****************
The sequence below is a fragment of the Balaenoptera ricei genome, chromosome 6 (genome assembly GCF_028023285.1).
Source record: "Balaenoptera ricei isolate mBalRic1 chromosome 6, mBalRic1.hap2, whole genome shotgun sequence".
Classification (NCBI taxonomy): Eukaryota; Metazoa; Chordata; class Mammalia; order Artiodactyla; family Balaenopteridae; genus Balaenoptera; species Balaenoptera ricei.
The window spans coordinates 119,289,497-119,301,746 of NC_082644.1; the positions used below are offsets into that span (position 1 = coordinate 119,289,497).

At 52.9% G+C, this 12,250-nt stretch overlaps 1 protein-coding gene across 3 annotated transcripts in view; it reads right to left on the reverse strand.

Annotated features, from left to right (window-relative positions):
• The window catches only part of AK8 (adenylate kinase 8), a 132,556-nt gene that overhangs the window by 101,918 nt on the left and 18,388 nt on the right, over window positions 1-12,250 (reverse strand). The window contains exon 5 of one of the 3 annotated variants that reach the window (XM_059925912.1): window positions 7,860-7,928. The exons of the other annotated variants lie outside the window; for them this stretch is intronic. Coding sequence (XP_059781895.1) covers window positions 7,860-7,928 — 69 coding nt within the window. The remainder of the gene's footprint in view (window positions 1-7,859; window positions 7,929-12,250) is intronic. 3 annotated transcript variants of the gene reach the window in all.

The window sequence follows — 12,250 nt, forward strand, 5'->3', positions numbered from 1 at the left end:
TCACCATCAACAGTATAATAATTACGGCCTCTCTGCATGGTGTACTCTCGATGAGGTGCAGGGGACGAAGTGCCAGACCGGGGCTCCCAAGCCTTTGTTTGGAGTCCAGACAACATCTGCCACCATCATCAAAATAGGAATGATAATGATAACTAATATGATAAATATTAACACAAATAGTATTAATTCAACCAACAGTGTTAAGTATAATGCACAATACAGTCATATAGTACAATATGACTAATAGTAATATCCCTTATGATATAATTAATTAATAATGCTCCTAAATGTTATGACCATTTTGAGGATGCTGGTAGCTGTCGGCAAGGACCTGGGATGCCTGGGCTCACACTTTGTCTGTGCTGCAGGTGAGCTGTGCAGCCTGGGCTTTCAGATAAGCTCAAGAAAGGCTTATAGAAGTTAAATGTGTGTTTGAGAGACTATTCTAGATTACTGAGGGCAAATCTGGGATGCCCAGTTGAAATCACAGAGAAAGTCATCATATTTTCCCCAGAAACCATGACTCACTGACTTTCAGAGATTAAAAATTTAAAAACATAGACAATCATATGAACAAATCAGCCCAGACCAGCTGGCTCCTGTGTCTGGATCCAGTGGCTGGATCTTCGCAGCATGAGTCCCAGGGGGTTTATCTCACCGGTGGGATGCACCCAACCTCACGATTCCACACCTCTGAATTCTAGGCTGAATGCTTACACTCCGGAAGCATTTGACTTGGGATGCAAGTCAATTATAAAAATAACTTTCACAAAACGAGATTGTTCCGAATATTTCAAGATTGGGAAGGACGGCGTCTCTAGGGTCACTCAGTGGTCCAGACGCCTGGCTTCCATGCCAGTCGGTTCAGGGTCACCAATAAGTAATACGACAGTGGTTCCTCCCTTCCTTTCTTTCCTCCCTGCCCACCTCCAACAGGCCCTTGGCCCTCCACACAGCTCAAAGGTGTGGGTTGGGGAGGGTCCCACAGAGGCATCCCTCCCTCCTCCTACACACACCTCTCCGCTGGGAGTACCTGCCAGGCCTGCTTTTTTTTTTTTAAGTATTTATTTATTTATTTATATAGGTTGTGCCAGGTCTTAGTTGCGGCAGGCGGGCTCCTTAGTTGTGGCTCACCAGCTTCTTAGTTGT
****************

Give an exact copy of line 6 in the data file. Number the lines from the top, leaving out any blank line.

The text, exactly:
Annotated features, from left to right (window-relative positions):